CARMEN - THE GYPSY OF SEVILLE
The dusky, sensual character of Carmen forms a key part of the mythical, dramatic image of Seville which attracts hundreds of thousands visitors to the city every year.
In the classic tale of passion and betrayal, the gypsy woman of Bizet's opera is a cigarette girl who works at Seville's enormous tobacco factory, which still exists and is open to the public; the cigarette girls of Seville are depicted in Gonzalo Bilbao's famous painting Las Cigarreras.
Carmen the opera and film
Carmen is one of the world's beloved operas, with its vivid colours, dramatic characters, romantic setting, and instantly recognisable arias like "Habanera" and "Toreador". The tale of the Spanish gypsy girl from sensuous southern Spain has delighted audiences from Sydney to Shanghai since 1875.
A number of films have also been made, notably Carlos Saura's 1983 version, which blends a real-life story with the opera's plot and features major flamenco names such as Antonio Gades, Cristina Hoyos and Paco de Lucia; Vicente Aranda's 2003 version starring Paz Vega; as well as the American musical Carmen Jones (1954).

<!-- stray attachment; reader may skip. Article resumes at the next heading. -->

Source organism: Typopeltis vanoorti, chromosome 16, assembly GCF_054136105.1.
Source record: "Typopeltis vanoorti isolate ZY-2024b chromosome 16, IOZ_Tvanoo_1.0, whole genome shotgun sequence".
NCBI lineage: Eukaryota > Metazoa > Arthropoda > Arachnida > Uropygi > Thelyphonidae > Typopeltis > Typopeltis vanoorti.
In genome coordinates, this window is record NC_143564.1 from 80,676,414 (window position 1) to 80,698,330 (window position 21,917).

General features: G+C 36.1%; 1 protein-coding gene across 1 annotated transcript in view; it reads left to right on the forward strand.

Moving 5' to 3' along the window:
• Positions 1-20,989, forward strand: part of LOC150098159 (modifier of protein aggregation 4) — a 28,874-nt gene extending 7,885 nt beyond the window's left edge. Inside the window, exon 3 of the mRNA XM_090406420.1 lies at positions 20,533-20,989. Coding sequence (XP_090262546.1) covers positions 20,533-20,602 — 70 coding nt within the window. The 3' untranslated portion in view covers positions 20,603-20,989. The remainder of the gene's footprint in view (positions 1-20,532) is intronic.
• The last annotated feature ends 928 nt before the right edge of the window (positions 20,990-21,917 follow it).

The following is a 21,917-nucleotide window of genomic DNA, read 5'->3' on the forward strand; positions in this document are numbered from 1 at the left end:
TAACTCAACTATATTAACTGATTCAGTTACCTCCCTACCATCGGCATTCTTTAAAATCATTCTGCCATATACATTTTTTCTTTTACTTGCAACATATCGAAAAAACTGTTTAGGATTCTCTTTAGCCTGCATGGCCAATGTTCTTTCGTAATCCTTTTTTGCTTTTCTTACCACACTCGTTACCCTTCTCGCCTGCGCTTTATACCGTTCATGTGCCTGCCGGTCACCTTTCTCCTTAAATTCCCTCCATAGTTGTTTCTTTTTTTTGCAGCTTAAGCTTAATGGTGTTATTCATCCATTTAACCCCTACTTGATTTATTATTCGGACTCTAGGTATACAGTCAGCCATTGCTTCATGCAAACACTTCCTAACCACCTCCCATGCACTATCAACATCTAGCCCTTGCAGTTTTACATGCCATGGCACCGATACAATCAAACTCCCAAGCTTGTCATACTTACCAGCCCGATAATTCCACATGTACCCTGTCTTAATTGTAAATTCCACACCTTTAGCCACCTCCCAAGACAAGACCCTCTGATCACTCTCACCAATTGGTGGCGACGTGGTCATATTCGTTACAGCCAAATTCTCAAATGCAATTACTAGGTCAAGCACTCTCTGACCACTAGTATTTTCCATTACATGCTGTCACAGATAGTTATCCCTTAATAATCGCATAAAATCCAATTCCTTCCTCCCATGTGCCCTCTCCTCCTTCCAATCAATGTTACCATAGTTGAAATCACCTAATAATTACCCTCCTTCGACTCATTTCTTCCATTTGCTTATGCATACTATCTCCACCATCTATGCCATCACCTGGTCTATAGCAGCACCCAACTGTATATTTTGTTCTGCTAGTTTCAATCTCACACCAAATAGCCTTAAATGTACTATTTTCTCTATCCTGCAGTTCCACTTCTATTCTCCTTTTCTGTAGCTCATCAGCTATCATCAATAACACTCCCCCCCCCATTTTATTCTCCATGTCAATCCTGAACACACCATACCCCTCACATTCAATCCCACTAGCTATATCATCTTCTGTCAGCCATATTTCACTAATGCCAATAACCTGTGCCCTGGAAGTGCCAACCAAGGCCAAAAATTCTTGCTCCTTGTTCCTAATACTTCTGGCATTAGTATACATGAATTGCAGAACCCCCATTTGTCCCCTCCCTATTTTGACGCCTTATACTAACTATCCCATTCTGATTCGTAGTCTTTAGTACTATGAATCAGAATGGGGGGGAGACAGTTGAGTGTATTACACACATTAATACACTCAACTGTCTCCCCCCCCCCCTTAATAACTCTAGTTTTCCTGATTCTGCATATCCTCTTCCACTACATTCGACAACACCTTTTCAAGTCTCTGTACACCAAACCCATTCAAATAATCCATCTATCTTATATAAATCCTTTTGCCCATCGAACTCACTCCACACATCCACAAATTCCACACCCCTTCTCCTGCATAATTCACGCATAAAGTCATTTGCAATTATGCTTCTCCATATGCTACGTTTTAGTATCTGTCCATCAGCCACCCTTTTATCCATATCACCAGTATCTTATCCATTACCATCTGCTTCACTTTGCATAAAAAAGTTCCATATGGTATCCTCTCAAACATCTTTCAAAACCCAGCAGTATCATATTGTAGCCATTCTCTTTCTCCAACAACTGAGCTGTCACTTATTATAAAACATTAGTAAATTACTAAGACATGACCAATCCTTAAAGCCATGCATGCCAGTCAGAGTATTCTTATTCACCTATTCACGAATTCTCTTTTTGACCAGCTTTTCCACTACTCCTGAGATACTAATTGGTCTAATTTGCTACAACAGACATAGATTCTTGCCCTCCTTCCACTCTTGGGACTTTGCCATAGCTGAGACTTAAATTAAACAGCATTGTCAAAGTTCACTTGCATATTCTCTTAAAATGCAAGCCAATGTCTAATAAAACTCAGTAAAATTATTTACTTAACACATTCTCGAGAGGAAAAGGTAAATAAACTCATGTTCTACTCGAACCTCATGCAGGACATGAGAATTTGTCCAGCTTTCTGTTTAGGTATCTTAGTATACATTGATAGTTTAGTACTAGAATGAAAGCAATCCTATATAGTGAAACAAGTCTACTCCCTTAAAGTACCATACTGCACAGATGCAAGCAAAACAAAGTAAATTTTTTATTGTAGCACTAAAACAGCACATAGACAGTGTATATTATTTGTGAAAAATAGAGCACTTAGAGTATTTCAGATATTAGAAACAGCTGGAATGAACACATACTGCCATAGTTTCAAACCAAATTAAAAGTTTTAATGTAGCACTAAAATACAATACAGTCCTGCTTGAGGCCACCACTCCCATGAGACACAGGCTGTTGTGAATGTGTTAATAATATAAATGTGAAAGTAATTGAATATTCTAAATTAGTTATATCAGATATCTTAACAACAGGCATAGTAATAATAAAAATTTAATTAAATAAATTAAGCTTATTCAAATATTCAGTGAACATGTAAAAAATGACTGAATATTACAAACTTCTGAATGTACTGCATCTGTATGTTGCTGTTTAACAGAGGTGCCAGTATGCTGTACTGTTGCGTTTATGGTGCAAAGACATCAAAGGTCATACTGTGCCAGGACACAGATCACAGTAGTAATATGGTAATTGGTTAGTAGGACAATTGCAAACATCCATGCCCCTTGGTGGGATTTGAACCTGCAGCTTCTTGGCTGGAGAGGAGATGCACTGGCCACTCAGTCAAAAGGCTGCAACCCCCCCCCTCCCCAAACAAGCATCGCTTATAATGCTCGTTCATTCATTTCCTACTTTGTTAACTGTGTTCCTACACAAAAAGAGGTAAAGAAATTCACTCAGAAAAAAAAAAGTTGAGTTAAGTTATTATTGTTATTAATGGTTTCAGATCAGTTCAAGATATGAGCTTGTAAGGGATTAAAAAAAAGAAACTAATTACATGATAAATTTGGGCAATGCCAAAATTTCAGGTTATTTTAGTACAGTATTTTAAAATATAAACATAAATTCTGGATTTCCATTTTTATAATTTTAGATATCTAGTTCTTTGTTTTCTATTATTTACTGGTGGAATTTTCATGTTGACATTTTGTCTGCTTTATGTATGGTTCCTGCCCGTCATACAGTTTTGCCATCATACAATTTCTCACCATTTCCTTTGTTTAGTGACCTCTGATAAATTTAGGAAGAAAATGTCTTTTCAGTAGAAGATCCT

The plot of Carmen
In the tragic tale, based on French writer Prosper Merimee's novella, published in 1845, Carmen, the beautiful, passionate and fiercely independent gypsy, seduces a soldier called Don José, leading to his arrest and imprisonment. Carmen escapes to the Sierra, where she meets with her bandit friends, and is later joined by Jose.
Then she meets a matador Escamillo, who pursues her, and fights Jose for her. At first Carmen stays with Jose, but then she declares her love for Escamillo, and shortly afterwards she is stabbed by her jealous ex-lover Jose outside the bullring.
The Seville of Carmen
You can visit many of the actual locations mentioned in the opera - the tobacco factory, the Maestranza bullring, Puerta de Jerez, Callejon de Agua in Santa Cruz, Puente Isabel II and Plaza de Altozano in Triana.
Watch and listen to Carmen
Saura's Carmen trailer
Bizet's Carmen Suite No1 Les Toreadors (instrumental)
Carmen's Habanera, "Love is a rebellious bird" - Royal Opera House